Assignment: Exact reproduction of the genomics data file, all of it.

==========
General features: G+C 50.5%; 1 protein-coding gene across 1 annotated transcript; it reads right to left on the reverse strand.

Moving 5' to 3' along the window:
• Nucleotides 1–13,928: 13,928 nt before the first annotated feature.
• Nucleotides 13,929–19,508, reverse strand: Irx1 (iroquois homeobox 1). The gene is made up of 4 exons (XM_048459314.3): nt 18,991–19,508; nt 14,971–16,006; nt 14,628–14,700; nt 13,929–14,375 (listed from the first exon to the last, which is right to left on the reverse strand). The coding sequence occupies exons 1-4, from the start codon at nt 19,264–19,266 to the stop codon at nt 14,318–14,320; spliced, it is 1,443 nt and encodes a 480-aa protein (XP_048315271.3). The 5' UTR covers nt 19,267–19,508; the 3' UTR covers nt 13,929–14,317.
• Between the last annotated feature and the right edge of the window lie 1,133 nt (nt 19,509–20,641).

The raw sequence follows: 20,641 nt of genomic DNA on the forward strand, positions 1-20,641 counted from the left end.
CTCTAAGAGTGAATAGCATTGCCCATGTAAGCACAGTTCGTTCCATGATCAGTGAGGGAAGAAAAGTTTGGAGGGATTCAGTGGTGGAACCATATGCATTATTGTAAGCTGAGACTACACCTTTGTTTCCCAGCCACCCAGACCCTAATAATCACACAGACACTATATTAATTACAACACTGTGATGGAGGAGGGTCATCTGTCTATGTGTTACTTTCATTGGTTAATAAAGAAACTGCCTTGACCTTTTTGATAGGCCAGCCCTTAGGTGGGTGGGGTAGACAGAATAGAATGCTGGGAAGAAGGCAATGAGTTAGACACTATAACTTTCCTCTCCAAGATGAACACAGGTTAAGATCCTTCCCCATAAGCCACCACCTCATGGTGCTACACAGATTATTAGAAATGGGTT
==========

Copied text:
General features: G+C 50.5%; 1 protein-coding gene across 1 annotated transcript; it reads right to left on the reverse strand.

Moving 5' to 3' along the window:
• Nucleotides 1–13,928: 13,928 nt before the first annotated feature.
• Nucleotides 13,929–19,508, reverse strand: Irx1 (iroquois homeobox 1). The gene is made up of 4 exons (XM_048459314.3): nt 18,991–19,508; nt 14,971–16,006; nt 14,628–14,700; nt 13,929–14,375 (listed from the first exon to the last, which is right to left on the reverse strand). The coding sequence occupies exons 1-4, from the start codon at nt 19,264–19,266 to the stop codon at nt 14,318–14,320; spliced, it is 1,443 nt and encodes a 480-aa protein (XP_048315271.3). The 5' UTR covers nt 19,267–19,508; the 3' UTR covers nt 13,929–14,317.
• Between the last annotated feature and the right edge of the window lie 1,133 nt (nt 19,509–20,641).

The raw sequence follows: 20,641 nt of genomic DNA on the forward strand, positions 1-20,641 counted from the left end.
CTCTAAGAGTGAATAGCATTGCCCATGTAAGCACAGTTCGTTCCATGATCAGTGAGGGAAGAAAAGTTTGGAGGGATTCAGTGGTGGAACCATATGCATTATTGTAAGCTGAGACTACACCTTTGTTTCCCAGCCACCCAGACCCTAATAATCACACAGACACTATATTAATTACAACACTGTGATGGAGGAGGGTCATCTGTCTATGTGTTACTTTCATTGGTTAATAAAGAAACTGCCTTGACCTTTTTGATAGGCCAGCCCTTAGGTGGGTGGGGTAGACAGAATAGAATGCTGGGAAGAAGGCAATGAGTTAGACACTATAACTTTCCTCTCCAAGATGAACACAGGTTAAGATCCTTCCCCATAAGCCACCACCTCATGGTGCTACACAGATTATTAGAAATGGGTT